Surgical treatment 

If the gynaecomastia has been present for a long time (more than a year), does not respond to medication and is very disruptive for the person suffering from it, surgery may be recommended. [1, 7, 9] Small amounts of breast tissue may remain in the breast despite the surgical intervention. If the use of anabolic steroids is continued, the risk of the recurrence of gynaecomastia is high. Anabolic steroid users may have a higher risk of post-operative complications due to structural differences when compared to other patients with gynaecomastia. The patient can expect to recover from the surgery back to full training fitness within 4 to 6 weeks. [11, 12]

Joni Askola, Master of Health Science, Dopinglinkki


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[2] Mustajoki P. Rintojen kasvu miehellä (gynekomastia). 2022. Lääkärikirja Duodecim

[3] Ferguson A, Cervinski M. Endocrine disorders of the reproductive system: Gynecomastia. Kirjassa: Winter W, Holmquist B, Sokoll L, Bertholf R. Handbook of diagnostic endocrinology. 3. painos. 2020. s. 173-174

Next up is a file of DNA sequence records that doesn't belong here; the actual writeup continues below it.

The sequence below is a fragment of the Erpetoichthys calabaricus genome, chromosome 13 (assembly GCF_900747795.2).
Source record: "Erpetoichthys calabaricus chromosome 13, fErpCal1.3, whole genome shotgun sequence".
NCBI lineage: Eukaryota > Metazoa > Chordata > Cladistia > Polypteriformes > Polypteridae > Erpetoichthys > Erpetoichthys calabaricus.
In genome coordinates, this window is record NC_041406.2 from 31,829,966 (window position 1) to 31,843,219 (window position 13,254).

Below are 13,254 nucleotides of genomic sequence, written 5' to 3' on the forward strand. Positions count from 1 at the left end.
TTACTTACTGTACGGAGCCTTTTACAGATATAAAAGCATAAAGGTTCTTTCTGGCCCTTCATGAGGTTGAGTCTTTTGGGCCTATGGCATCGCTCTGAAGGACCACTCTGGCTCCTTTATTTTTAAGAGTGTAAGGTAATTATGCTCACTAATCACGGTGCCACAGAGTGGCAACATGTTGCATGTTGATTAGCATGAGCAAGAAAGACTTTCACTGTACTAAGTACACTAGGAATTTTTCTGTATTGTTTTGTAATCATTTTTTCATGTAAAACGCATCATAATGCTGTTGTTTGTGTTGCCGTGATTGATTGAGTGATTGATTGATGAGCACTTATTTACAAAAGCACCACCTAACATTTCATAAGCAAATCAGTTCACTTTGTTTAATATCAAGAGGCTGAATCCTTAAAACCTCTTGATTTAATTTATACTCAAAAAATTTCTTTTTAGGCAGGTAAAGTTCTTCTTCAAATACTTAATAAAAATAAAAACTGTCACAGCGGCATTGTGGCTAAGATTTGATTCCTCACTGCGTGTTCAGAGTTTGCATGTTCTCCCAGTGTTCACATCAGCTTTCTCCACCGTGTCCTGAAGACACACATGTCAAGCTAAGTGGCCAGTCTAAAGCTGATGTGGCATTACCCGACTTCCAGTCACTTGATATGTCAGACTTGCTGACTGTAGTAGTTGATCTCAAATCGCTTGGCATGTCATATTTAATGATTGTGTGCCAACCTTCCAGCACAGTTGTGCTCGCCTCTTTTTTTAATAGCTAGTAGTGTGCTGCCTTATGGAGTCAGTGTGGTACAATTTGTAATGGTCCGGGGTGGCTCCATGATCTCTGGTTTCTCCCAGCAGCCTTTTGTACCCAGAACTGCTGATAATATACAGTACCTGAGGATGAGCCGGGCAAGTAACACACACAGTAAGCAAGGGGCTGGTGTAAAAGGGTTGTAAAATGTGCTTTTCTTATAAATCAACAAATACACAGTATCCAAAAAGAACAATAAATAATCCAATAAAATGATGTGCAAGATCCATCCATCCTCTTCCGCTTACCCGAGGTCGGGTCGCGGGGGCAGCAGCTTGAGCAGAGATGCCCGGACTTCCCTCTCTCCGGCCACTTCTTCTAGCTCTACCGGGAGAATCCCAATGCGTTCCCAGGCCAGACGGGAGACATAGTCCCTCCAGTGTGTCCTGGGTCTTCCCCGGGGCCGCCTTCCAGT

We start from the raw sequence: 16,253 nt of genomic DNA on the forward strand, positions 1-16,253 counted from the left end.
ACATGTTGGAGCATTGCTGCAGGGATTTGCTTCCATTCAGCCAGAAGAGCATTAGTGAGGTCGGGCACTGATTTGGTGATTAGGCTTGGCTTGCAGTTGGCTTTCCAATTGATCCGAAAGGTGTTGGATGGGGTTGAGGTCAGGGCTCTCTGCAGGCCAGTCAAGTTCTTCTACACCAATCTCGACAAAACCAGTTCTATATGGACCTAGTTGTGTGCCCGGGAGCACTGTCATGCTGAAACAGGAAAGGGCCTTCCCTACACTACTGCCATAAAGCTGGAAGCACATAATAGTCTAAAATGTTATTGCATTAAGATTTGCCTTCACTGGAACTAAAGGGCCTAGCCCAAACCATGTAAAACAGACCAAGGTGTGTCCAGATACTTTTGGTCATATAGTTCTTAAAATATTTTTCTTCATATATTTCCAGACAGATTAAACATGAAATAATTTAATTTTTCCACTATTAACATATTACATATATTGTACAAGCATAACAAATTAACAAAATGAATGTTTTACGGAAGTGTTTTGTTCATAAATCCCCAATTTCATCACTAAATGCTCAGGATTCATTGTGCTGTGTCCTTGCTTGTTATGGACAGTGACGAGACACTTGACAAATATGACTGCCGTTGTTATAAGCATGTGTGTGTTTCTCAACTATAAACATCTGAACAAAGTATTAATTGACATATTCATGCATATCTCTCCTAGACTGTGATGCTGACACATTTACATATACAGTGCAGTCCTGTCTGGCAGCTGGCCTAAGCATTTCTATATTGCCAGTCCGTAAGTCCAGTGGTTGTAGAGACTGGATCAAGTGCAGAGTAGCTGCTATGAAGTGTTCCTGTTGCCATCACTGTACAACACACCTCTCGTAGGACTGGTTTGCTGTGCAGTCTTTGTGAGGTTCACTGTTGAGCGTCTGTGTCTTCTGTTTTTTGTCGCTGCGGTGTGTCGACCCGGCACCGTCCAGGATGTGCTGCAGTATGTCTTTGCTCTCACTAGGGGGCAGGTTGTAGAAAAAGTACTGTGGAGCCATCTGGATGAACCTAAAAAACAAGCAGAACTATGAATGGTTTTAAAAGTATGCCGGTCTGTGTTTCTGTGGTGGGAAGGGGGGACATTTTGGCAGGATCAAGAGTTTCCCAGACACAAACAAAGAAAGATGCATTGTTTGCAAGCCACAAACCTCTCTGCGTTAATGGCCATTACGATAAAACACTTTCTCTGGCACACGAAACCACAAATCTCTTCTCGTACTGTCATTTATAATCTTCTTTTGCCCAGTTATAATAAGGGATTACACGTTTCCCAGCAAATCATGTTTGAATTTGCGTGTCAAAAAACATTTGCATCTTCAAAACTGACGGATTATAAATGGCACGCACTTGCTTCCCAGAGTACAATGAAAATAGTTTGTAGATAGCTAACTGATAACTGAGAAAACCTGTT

[4] Bonnecaze A, O’Connor T, Aloi J. Characteristics and attitudes of men using anabolic androgenic steroids (AAS): A survey of 2385 Men. Am J Men Health. 2020:1–12

[5] Smit D, de Ronde W. Outpatient clinic for users of anabolic androgenic steroids: an overview. Neth J Med. 2018;76(4):167

[6] Bond P, Smit D, de Ronde W. Anabolic-androgenic steroids: How do they work and what are the risks? Front Endocrinol. 2022; 13:1059473

[7] Kanakis G, Nordkap L, Bang A, Calogero, Bártfai G, Corona G, Forti G, Toppari J, Goulis D, Jørgense N. EAA clinical practice guidelines-gynecomastia evaluation and management. Andrology. 2019;7(6):778-793

[8] Rahnema C, Lipshultz L, Crosnoe L, Kovac J, Kim E. Anabolic steroid-induced hypogonadism: diagnosis and treatment. Fertility Sterility. 2014;101(5):1271-1279

[9] Ranta V. Gynekomastian syy ei aina selviä. Suomen lääkärilehti. 2014;69(43):2795–2799

[10] Dickson G. Gynecomastia. Am Fam Physician. 2012;85(7):716-722

[11] Babigian A, Silverman R. Management of gynecomastia due to use of anabolic steroids in bodybuilders. Plast Reconstr Surg. 2001;107(1):240-2

[12] Vojvodic M, Xu F, Cai R, Roy M, Fielding J. Anabolic-androgenic steroid use among gynecomastia patients. Ann Plast Surg. 2019;83(3):25